I searched for about an hour: nothing. I went back upstairs and then saw the bullet hole: it had hit below the window sill. The bullet had traveled inside the wall and gone between the exterior brick and the aluminum window framing. After that, it had literally "pooped out"
of that juncture and fallen below the window. I found it outside on the ground. I keep it in a jewelry box upstairs as a deep reminder that God looked out for that day. Nowadays I ALWAYS LOOK into the chamber hard enough to SEE inside and be certain she\'s empty.')
Ted's story 3-12-2008
'Ted wrote to me privately via email. He has kindly allowed me
to post his story here. Here it is.
I recently got shot in the right leg by a shooting buddy of mine of 15 years unloading and disassembling his gun. I drove over to his house with my brother the
day after Thanksgiving 2007 to pick up a rifle my brother ordered through him (as he has an ffl). I have shot with this guy numerous years and he has ordered
me numerous guns over the years. brought over my Smith & Wesson M&P 9mm for him to look at as it ejects brass straight back at me. He
wanted to compare it with his 40 M&P to see if the barrels were interchangeable like he had heard. He uses his as his CCW, which he is licensed to carry. He
carefully unloaded disassembled his and my guns and swapped the barrels. We had no intention of loading or shooting the guns with the swapped barrel just
checking to see if the dimensions were the same. He re-resembled the pistols and loaded his again, and I wanted him to compare the diameter on the case head,
because I thought the extraction would be an issue due to the 1mm difference in the case head around the extractor. He is sitting down at his kitchen counter
facing west, I am 90 degrees from him facing north but looking over his shoulder. There were 6 people milling about lots of distractions, me, my brother, my friend,
his wife, his daughter, and his 2 year old grandson.
Any way he proceeds to unload his handgun and start to take it apart, I am looking over his shoulder and remembered seeing loaded magazine is still in the gun.
Best I could tell he was disassembling the gun because you have to pull the trigger on the M&P to get it to release the slide completely when taking it apart.
Next thing I hear a bang and my right shin felt like it had been hit with a sledge hammer. I look down and my leg and it is bending at mid shin where it should
not be bending. My tibia was shattered and buckled under my weight, and my fibula sapped in two 3/4 the way up my leg as it could not support my weight and
take the torque and the leg was bending and I was falling to the south.
I hit the ground clenching my fists shouting ďmy leg is broken; I have been shot call 911.Ē There was a lot of confusion as to what had happened; I just kept
yelling 911. Well 911 put his wife on hold, so my friend got through on his cell phone. They got there in 10 minutes. The mean time my friend was clinching
down on my leg to stop the bleeding. I told him to let me bleed as it was hurting like mad with him pushing down on my leg. I don\'t think I bled much, but he
says I did. The ambulance and the police arrived by then there was not much blood coming out of the wound but my ankle was purple. They dressed the wounds and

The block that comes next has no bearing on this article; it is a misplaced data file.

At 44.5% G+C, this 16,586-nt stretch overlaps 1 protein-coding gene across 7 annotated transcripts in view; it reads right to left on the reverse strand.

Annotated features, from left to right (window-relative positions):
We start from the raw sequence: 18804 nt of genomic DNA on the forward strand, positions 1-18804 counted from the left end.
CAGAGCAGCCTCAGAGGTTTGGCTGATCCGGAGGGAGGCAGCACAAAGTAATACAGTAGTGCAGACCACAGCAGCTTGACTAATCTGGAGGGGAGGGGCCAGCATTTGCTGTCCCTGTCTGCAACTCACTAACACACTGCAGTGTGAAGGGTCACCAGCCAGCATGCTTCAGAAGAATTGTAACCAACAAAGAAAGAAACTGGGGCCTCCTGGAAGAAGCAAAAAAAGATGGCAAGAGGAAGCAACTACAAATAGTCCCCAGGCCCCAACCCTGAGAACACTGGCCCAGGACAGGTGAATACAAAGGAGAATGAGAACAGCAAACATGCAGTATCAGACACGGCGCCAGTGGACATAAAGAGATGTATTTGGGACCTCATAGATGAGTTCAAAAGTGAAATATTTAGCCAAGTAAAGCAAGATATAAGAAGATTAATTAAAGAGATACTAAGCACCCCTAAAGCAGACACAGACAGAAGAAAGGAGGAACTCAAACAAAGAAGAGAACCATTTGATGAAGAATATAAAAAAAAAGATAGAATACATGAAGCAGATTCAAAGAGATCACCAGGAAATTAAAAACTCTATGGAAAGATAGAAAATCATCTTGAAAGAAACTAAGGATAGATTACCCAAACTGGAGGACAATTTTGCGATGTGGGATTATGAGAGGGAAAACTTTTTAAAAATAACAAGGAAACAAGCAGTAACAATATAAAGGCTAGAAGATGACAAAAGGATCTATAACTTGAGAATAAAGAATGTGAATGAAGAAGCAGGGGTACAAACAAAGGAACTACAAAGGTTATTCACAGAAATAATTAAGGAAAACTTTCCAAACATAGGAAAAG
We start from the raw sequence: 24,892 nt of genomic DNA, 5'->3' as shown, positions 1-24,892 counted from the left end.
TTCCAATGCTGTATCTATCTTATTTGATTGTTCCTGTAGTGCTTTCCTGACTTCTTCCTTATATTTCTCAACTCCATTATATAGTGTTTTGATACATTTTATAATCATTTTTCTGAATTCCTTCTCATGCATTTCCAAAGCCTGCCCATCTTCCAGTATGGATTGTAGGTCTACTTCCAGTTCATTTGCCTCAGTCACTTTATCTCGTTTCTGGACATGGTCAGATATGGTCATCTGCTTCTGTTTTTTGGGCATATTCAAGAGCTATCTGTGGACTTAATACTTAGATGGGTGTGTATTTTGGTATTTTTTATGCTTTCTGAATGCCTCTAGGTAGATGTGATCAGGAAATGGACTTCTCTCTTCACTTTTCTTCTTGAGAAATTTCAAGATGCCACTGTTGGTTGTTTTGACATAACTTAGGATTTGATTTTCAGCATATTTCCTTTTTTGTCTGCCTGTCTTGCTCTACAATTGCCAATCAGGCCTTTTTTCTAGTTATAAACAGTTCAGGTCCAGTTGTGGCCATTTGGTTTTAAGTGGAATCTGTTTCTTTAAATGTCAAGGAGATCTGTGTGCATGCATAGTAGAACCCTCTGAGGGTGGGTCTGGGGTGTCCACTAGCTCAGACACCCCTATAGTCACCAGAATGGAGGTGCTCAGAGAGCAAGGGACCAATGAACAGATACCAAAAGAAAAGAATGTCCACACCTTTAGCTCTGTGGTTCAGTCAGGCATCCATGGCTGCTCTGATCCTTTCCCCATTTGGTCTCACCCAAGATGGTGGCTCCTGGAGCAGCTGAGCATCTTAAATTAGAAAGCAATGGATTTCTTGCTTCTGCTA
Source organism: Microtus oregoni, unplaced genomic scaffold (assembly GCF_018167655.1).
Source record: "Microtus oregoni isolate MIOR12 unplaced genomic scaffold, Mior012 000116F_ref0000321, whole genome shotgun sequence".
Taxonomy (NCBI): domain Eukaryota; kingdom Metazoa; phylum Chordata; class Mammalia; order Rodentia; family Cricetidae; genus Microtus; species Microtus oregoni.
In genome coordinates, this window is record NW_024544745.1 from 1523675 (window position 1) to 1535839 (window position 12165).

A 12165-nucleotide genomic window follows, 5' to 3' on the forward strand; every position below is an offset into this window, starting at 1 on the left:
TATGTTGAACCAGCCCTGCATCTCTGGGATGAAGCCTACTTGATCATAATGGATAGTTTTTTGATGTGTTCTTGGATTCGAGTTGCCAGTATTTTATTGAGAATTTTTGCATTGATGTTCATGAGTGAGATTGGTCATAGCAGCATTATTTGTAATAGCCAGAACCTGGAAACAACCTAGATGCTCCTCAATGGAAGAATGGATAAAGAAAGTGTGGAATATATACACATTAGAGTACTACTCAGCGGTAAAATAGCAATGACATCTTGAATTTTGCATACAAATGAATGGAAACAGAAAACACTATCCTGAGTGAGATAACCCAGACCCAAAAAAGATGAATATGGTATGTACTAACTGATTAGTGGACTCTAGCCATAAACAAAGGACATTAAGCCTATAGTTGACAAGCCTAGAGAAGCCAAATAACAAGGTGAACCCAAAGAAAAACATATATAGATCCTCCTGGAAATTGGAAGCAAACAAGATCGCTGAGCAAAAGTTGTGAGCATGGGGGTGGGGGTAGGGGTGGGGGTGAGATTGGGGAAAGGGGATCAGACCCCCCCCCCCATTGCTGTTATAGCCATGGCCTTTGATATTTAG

stuck my leg in an inflatable splint. Cops kept asking me what happened, I just said I got shot me, it was an accident. The pain was more bearable with nobody on
top of my pushing down on my leg. I was able to crack a few jokes to the paramedics.
My friendís daughter called my wife and she arrived slightly after the ambulance got there. My pastor called me and was asking me some question I told him I
could not talk as I was shot and they were loading me into the ambulance so I handed the phone to my wife. Since I was conscience and not in shock they did not turn on the lights on the way to the local hospital.
I got to the hospital around 12:30pm and it was dead as they are not to busy on the Thanksgiving holiday, even the paramedics had mentioned they were slow. I
was fine after they shot me up a couple of times with morphine on route there, it did not take the edge off until the got like 20ml\'s in me. I was ok until they
took X-rays and moved me from one gurney to another. That hurt. My shin was on fire but everything lower was then the bullet hole felt kind of a dull achy numb
feeling to it. I could barley move my toes. They were not going to operate on be till 3:00 since I had ate breakfast at 11:00, but I can't remember if they
waited till 3:00 or decided to take me in sooner, because they were performing some sort of massage on my throat or something and gave me a shot of something
to help me avoid me regurgitating while under anesthetic. I thanked them for shooting me full of valium. The operating staff mentioned that I was
acting ok with the surgery; I told them I was looking forward to getting knocked out cold and asked them to speed the process up.
My next recollection was waking up and having a lot of hands remove stuff off of me and wheeling me up to my room around 8:30. I was on a morphine drip for 4
days. I had a second surgery 3 days after the first to clean up the wounds more and remove dead bone and tissue. They had put a titanium tibial spike that
runs 90% the length of my tibia; it was inserted at the knee joint. Allot of bone was removed. I saw the X-rays in the operating room the first time when I
asked them to show it to me, my leg was a mess. The tibia was just bone chips, and the fibula was broke in two and curving out at the break. They called the
fracture in my tibia a butterfly fracture, I called it a mess. I don\'t think any nerves were hit as I can feel all my toes now and my foot is moving better. But
one of the 3 major veins that feed the lower portion of the leg which branch off from the femoral artery one was blown away. It still swells up like a balloon